Why It’s Okay for Kids to be Scared (of ‘Scary Stories to Tell in the Dark’)

Yeah, the clown coloring totally helped this look more kid friendly.
“You’d better read the stories in this book while you are still feeling brave and before it gets dark.” – ‘More Scary Stories to Tell in the Dark’

Of all the sacred artefacts for horror nerds of my generation, Scary Stories to Tell in the Dark is surely a divine trinity. The collection remains a perfect creepy casserole of Alvin Schwartz’s celebration of creepy folktales and Stephen Gammell’s notorious freaky artwork.

But like any self-respecting cool thing, Scary Stories attracted controversy and ire from many adults, who were determined to shame and ban the re-printing of tales that have been told for centuries. Between 1990-1999, the Scary Stories series were #1 on the list of the 100 most challenged library books in the US. In the 2000s, Scary Stories were still keeping their street cred by appearing in the top 10 most challenged books.*

Kids like scary stories. Parents like to ban scary stories that kids like to read. This is a natural cycle of Americana, borne of parents that are genuinely concerned but misinformed. This case has already been made perfectly by the Best PBS Kid’s Show Ever back in 1996. But, as a millennial, it is my job to wax poetic about nostalgia for 1500 words.

*Just a reminder of how it ruins everything, Scary Stories were unseated in 2010 by, yes, Twilight by Stephanie Meyer.


The actual scariest story…

So why is it that parents fixate on banning or regulating media like books, movies, music, and video games for ‘the children’? 

I will explore this from a 100% ‘not a parent perspective’, but in my defense: these parents are attacking these books from a 100% ‘pretending they never had a childhood’ perspective.

On the one hand, sure scary things scare kids and give them nightmares. I think some parents genuinely are pained when their child suffers even slightly from normal nightmares. To be blunt, parents are probably more annoyed than concerned. Kids having nightmares are an annoyance. No one likes getting woken up in the middle of the night, and sleep is a rare and precious commodity for a working parent. I can see why a concerned and sleep-deprived parent would turn on their wrath anything that would send a teary-eyed little Timmy into their room at 3am.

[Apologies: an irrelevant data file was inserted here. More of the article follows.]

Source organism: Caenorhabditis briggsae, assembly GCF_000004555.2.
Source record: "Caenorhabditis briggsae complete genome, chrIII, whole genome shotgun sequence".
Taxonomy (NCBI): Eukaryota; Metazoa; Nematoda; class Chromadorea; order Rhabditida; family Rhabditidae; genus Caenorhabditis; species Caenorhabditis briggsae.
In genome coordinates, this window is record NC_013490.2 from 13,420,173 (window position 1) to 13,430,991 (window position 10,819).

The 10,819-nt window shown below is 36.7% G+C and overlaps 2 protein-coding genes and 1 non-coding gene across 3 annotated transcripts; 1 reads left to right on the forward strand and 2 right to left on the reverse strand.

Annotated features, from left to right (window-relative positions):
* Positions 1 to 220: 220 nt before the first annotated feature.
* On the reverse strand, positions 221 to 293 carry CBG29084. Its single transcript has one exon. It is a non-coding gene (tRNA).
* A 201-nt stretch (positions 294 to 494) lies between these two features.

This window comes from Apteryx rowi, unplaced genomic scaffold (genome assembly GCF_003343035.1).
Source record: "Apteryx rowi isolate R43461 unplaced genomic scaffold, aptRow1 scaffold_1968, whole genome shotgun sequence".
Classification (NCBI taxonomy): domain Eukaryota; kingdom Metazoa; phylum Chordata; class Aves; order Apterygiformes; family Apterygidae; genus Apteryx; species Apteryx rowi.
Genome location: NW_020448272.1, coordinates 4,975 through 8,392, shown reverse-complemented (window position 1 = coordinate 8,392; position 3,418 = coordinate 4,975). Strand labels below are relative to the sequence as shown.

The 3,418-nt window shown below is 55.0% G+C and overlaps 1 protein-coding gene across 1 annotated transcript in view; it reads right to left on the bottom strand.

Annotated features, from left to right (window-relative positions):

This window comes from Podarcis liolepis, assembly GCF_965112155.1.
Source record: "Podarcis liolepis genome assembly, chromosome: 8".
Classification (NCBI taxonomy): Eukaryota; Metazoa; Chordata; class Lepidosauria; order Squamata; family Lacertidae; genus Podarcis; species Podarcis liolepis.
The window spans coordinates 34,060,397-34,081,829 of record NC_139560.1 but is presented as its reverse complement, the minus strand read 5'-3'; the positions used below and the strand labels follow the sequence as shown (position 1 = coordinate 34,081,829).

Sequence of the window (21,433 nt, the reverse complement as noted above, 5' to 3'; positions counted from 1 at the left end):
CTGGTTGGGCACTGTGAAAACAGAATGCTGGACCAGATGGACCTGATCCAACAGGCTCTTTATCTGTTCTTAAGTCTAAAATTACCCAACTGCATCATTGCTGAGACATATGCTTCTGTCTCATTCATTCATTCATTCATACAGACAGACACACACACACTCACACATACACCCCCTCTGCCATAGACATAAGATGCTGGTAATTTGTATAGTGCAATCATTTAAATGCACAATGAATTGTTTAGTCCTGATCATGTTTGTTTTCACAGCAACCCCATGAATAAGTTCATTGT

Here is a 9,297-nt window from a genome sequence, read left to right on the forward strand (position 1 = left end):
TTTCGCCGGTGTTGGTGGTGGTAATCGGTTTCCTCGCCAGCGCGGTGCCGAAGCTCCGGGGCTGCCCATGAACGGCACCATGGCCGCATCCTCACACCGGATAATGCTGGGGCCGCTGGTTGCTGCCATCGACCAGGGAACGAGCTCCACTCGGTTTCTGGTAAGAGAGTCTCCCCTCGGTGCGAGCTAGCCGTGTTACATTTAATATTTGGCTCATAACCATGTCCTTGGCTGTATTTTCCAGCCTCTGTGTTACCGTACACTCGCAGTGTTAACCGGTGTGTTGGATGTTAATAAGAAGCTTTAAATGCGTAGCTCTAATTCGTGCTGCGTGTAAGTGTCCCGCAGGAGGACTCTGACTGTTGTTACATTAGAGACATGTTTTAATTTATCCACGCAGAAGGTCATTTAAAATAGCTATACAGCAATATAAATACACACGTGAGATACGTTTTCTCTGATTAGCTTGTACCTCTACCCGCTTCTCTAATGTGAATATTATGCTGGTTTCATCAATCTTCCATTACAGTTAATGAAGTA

On the one hand, sure scary things scare kids and give them nightmares. I think some parents genuinely are pained when their child suffers even slightly from normal nightmares. To be blunt, parents are probably more annoyed than concerned. Kids having nightmares are an annoyance. No one likes getting woken up in the middle of the night, and sleep is a rare and precious commodity for a working parent. I can see why a concerned and sleep-deprived parent would turn on their wrath anything that would send a teary-eyed little Timmy into their room at 3am.

But I think it’s also a little more complicated than that.


This gave 2nd graders nightmares? This is just a Tuesday night viewing of ‘Forensic Files’ for me….

Just some musings as an armchair psychologist (which means I’m not a psychologist, but I like playing one in real life):

When parents don’t understand why a kid would like a thing (scary stories, metal music, avocado toast), they react negatively. Maybe the ‘I don’t understand my kid’ thought subconsciously becomes ‘not understanding my kid makes me feel uncomfortable or like a bad parent’.

Maybe that discomfort transfers into ‘I am going to blame this material for the disconnect between me and my child’. And maybe that all comes out as “HERGABLERG VIDEOGAMES BAD.”  

Here’s a perfect example from a 1993 article all about parents wanting to ban Scary Stories to Tell in the Dark:

 “Why are we subjecting our children to this kind of violent material?  … There’s a story called ‘Just Delicious’ about a woman who goes to a mortuary, steals another woman’s liver, and feeds it to her husband. That’s sick.”

Firstly, this lady gets the story wrong. In the story, the wife doesn’t go get a liver from a corpse just because she’s wants to try a new Paula Deen recipe. It’s because her abusive husband loves eating liver (the animal kind). But on this day, the wife doesn’t have a liver to serve and fears being beaten by her bastard spouse. In desperation, she takes the liver of a freshly dead person to serve instead. Maybe not the best or sanest decision to make, but it’s not corpse abuse for fun.

Weird how Mommy Self Righteous here is all up in arms about unique homestyle cuisine, but not wife beating. It’s almost like she didn’t actually read the story.

But the biggest issue is what she says at the start: ‘Why are we subjecting our children to this?’


If the kid starts looking up recipes for liver and fava beans…now maybe get concerned.

I went to libraries fairly often as a kid. I’m sure you did too, dear reader. Do you ever remember a librarian grabbing you by the scruff of the neck and shoving a violent book in your face? Or even a nice happy book for that matter?

Libraries then and now are one of the few areas where as a kid you could self-direct wherever your weird, nerdy, curious mind took you.